Watch Seal’s powerful tribute to Freddie Mercury from 1992 with ‘Who Wants To Live Forever’

6 August 2021, 15:19 | Updated: 6 August 2021, 15:34

Seal and Freddie Mercury
Seal and Freddie Mercury . Picture: Getty

By Thomas Curtis-Horsfall

Seal's powerhouse performance of Queen's 'Who Wants To Live Forever' was one of the standout moments from the Freddie Mercury Tribute Concert in 1992.

Held at London's Wembley Stadium with 72,000 fans in attendance, Seal's spine-tingling rendition of the Queen classic had everyone in the arena close to tears.

He joined the remaining original Queen members Brian May, Roger Taylor, and John Deacon on stage for a one-off performance that lives long in the memory.

Read more: Brian May says Freddie Mercury would still be performing with Queen today if he were alive

The benefit concert took place in April 1992, months after Freddie Mercury sadly succumbed to AIDS in November 1991.

The fact that the iconic frontman had passed away makes 'Who Wants To Live Forever' even more poignant, and is widely considered as one of their most enduring, and moving songs.

All proceeds went to AIDS Awareness charity, and the concert was viewed by an estimated billion people worldwide.

Read more: Freddie Mercury shows off his spine-tingling acapella voice in backstage video from last Queen concert

A testament to Freddie Mercury's legacy as one of the world's greatest ever performers was the sheer amount of stars that were involved in his 1992 tribute show.

George Michael, Elton John, David Bowie, Liza Minnelli, Annie Lennox, Robert Plant, Paul Young, and Roger Daltrey are just a handful of names who performed, including Seal.

Seal
Seal performs on stage at the Freddie Mercury Tribute Concert for AIDS Awareness, Wembley Stadium, London, 20th April 1992. (Photo by Michael Putland/Getty Images). Picture: Getty
Seal
Seal performs on stage at the Freddie Mercury Tribute Concert for AIDS Awareness, Wembley Stadium, London, 20th April 1992. (Photo by Michael Putland/Getty Images). Picture: Getty

Brian May famously said in his introduction to the concert: "Good evening Wembley and the world. We are here tonight to celebrate the life, and work, and dreams, of one Freddie Mercury. We're gonna give him the biggest send off in history!"

Slash & Brian May performing on stage at the Freddie Mercury Tribute concert  (Photo by Mick Hutson/Redferns)
Slash & Brian May performing on stage at the Freddie Mercury Tribute concert (Photo by Mick Hutson/Redferns). Picture: Getty

He was correct - the concert is regarded as one of the most impactful and beloved concerts of the decade.

Read more: The Freddie Mercury tribute concert: A guide to the greatest gig of the ‘90s

At the time the benefit concert took place, Seal was one of the newer artists on the lineup.

After this tear-jerking performance, however, he quickly became a global star himself going on to win the BRIT Award for Best British Male later that year.

Crowds watching the Freddie Mercury Tribute Concert, Wembley Stadium, London, April 20, 1992. (Photo by Phil Dent/Redferns)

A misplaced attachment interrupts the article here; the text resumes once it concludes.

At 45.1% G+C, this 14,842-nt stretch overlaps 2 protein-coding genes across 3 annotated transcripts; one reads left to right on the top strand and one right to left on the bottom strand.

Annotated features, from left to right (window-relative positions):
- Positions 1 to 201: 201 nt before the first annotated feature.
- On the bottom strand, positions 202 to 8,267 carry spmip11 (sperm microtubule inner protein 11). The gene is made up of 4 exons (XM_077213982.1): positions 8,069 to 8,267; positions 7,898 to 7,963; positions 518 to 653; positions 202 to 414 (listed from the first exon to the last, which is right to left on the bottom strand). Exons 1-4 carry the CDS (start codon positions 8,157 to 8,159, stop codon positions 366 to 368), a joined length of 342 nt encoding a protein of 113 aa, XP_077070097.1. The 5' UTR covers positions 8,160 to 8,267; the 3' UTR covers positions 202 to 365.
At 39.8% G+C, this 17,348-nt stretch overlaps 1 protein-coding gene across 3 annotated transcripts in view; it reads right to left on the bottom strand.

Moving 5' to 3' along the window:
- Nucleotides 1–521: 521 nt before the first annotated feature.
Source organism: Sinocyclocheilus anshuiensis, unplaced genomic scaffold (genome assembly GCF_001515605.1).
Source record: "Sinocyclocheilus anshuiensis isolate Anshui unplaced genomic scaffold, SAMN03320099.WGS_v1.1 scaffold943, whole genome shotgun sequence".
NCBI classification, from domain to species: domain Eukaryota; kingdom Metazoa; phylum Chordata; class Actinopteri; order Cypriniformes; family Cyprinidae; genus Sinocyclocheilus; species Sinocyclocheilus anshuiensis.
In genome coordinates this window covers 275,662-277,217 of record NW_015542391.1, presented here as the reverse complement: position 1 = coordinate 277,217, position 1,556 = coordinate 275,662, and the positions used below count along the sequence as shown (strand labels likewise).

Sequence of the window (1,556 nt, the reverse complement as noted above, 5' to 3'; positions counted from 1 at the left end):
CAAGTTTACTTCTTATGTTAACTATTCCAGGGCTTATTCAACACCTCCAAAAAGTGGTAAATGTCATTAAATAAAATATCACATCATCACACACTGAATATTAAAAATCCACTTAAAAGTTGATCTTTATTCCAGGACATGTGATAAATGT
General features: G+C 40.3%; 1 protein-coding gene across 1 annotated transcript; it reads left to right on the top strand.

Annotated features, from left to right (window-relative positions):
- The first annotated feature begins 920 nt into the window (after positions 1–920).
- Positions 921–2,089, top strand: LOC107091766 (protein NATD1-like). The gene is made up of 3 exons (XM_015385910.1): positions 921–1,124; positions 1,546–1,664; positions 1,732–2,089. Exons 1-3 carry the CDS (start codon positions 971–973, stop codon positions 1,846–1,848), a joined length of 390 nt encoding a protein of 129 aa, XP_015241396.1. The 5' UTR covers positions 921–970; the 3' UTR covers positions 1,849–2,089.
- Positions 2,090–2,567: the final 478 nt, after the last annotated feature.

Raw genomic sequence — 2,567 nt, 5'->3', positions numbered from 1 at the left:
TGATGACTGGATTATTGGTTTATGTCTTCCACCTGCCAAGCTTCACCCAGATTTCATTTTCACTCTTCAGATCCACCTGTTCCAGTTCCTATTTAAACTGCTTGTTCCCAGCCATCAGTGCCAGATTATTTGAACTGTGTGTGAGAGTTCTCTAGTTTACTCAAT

Crowds watching the Freddie Mercury Tribute Concert, Wembley Stadium, London, April 20, 1992. (Photo by Phil Dent/Redferns). Picture: Getty

Seal singing with one of the world's greatest ever rock bands was seen as an unlikely combination.

"I thought so too!" he said in a backstage interview during the concert. "It's a great honour to be given a chance - you're talking to someone whose career is only a year-and-a-half old!"

Read more: Seal facts: Singer's real name, wife, children and how he got his scars explained

"I found it quite amazing that they said 'Hey would you mind singing one' [song] you know".

Tested on whether or not singing a rock ballad was his style during the interview, Seal responded: "I don't think so, I don't think I have a particular style."

Regardless of that opinion his performance certainly did the song, and Freddie Mercury, justice.

Read more: 7 of Seal's best songs ever, from Crazy to Kiss From a Rose

Freddie Mercury of Queen performs on stage with drummer Roger Taylor behind on the Magic Tour at Wembley Stadium, London, July 1986. (Photo by Suzie Gibbons/Redferns)
Freddie Mercury of Queen performs on stage with drummer Roger Taylor behind on the Magic Tour at Wembley Stadium, London, July 1986. (Photo by Suzie Gibbons/Redferns). Picture: Getty

'Who Wants To Live Forever' was originally released in 1986 as the soundtrack for sci-fi fantasy film Highlander starring Sean Connery and Christopher Lambert.

Other standout performances from the evening include George Michael's take on 'Somebody To Love' and Elton John being joined by Guns 'n' Roses frontman Axl Rose for 'Bohemian Rhapsody'.

The concert culminated in a rousing version of 'We Are The Champions', led by Liza Minnelli with all the music icons taking the stage.

Lisa Stansfield and George Michael performing at the Freddie Mercury Tribute Concert for AIDS Awareness, at Wembley Stadium, London, 20 April 1992. (Photo by Mick Hutson/Redferns/Getty Images)
Lisa Stansfield and George Michael performing at the Freddie Mercury Tribute Concert for AIDS Awareness, at Wembley Stadium, London, 20 April 1992. (Photo by Mick Hutson/Redferns/Getty Images). Picture: Getty
George Michael performing at the Freddie Mercury Tribute gig (Photo by Mick Hutson/Redferns)
George Michael performing at the Freddie Mercury Tribute gig (Photo by Mick Hutson/Redferns). Picture: Getty
John Deacon, Roger Taylor, Liza Minelli, Brian May performing on stage at the Freddie Mercury Tribute concert (Photo by Mick Hutson/Redferns)
John Deacon, Roger Taylor, Liza Minelli, Brian May performing on stage at the Freddie Mercury Tribute concert (Photo by Mick Hutson/Redferns). Picture: Getty

You can still watch the iconic three-hour-long tribute show from a range of streaming platforms including both YouTube and Google Play.